Uh Today, we're excited to be here at the conference and uh share the share, the big news, which is we're continuing to lean into our capital allocation policy and as the business has continued to perform and we've seen stable pricing, we've seen disciplined incentives uh from our team and we've seen a vehicle portfoli that is customers just love and all that spells a lot of success.

So we're able to invest in the business.

We're able to maintain a strong balance sheet and we're able to return cash to shareholders.

So we've completed that private prior buyback authorization that we have done and pleased to announce that the board has just authorized another $6 billion in share repurchases that will commence beginning in the second half of 2024.

Yeah, and, and you guys also boosted the dividend at the end of last year.

Uh So, you know, a lot of big news from a capital sort of return point point of view.

I think investors here at this Deutsche bank conference.

Happy to see that.

But some of the business too, what sort of evolution they're going on right now as we, as 2024 kind of the halfway point here.

Uh, EV sales ramping up ice still is still strong.

What's going on with the mix there?


So, you know, we've seen, um, we've actually seen EV growth moderate a little bit this year for the industry, but MV, growth is outpacing everybody.

We're picking up significant share.

We sold over 9500 evs in North America last month.

Um So seeing really strong gains in the lyric in the blazer, really excited about the game changing Equinox, which will be the lowest price 300 mile range uh vehicle on the market in the EV space.

And that's just starting to now get momentum as we see going forward.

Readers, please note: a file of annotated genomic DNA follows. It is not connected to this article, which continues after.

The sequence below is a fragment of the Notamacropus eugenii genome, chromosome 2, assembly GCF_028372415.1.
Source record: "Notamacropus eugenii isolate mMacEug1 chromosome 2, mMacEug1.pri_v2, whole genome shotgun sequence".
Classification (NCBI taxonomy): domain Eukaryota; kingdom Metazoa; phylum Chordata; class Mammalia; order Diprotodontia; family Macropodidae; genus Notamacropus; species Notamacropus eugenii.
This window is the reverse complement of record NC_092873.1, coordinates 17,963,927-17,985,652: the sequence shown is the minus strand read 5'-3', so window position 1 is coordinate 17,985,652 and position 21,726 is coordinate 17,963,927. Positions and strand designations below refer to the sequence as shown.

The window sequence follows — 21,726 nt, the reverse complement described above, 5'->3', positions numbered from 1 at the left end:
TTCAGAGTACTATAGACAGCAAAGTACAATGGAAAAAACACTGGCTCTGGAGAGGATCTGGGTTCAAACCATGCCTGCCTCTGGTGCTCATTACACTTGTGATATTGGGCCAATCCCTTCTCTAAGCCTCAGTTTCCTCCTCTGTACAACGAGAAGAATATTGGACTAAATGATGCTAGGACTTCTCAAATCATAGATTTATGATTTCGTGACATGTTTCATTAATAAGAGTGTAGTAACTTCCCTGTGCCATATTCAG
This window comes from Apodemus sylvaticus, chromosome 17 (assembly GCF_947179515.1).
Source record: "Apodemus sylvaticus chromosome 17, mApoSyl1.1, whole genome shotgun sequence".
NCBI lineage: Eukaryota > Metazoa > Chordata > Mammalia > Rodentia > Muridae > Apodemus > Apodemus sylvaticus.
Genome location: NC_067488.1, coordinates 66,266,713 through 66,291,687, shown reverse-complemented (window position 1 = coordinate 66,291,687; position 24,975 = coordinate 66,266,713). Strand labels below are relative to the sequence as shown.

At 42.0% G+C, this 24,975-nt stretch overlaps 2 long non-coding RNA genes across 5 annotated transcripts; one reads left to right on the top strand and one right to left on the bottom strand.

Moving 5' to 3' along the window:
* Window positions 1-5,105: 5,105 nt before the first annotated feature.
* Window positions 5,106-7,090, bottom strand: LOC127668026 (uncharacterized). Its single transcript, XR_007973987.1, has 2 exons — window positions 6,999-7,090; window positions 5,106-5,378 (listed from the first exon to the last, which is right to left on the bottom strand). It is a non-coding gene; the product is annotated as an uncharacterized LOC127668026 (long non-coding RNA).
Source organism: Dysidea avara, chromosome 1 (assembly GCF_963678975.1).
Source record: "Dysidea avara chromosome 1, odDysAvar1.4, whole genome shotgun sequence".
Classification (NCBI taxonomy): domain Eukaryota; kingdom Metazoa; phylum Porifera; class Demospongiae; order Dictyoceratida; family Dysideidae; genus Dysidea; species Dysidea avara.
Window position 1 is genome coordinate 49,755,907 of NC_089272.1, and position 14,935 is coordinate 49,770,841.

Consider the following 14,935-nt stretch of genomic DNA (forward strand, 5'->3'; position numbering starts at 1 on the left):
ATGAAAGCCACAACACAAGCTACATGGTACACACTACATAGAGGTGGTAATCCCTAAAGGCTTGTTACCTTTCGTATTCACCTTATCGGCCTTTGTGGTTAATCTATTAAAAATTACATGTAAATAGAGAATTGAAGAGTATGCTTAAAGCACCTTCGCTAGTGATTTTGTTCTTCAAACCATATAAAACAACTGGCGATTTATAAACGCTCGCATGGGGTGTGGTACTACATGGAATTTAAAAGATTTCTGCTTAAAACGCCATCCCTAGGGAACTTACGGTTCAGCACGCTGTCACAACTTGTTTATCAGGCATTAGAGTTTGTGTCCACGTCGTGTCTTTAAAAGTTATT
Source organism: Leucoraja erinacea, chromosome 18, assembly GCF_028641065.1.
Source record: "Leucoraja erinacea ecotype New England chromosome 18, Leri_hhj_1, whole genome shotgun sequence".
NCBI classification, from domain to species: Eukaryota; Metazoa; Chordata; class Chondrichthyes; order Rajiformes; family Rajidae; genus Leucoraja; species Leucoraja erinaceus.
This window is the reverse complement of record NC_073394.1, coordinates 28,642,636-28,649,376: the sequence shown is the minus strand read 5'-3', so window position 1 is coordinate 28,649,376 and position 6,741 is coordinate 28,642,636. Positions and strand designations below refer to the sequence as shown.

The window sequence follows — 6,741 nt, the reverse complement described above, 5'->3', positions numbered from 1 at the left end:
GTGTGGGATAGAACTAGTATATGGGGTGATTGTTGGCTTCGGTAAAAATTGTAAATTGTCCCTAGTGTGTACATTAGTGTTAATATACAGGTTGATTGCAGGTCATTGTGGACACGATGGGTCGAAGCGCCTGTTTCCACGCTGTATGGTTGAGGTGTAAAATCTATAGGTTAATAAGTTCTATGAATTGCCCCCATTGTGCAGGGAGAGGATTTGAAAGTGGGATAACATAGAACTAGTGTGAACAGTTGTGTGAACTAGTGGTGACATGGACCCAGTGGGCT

So we're starting to execute really, really well ev space and seeing that ramp up and the ice portfolio with the new Traverse, the new Equinox, those vehicles, not only our customers really flocking to them, but they're also more profitable than the, the older models that they've replaced as well.

So the business is really performing well.

You know, you talk about cars, the the tracks, a cheap car that you guys can build affordably.

What about that Equinox?

EV, that's going to be a mainstream ev you guys are trying to target a, a profit metric at the end of this year.

Is that still in play for evs?


So what we said is, um you know, we expect to produce 200 to 300,000 evs this year and we can be variable profit positive.

So this means that we can, we can sell it for more than the cost of the materials and start to offset all of our fixed costs.

We believe that we can be in that position in our whole EV fleet by the end of this year and guarding uh gating the way to become uh profitable on an E bit basis in 2025 and beyond.

What about P haves and hybrids?

I know, you know, the Corvette E Rays out there.

We, we were talking about that earlier.

It's a great car, amazing performance.

But are we going to see that technology trickle down to the, the more entry level cars, when are we going to see those es come out?

So we have, we've talked about adding a plug in hybrid or a P have beginning in 2027.

Um We see this as a pretty valuable tool for us to help bridge compliance against EV adoption.

So for those customers who down the road aren't yet comfortable with evs, a plug in hybrid is a great option to sort of get that additional range extension plus, still have the backup of, of an ice engine um for road trips, et cetera.

So we think that this can be a really good tool to help some of those skeptics bridge into EVs for the long term.

But when you look at our portfolio of battery electric vehicles, it's, it's really is compelling what we're able to offer in terms of style, range and capability and the kind of capability to sort of augment that with P habs and hybrids down the line.

Uh Look big picture at the business.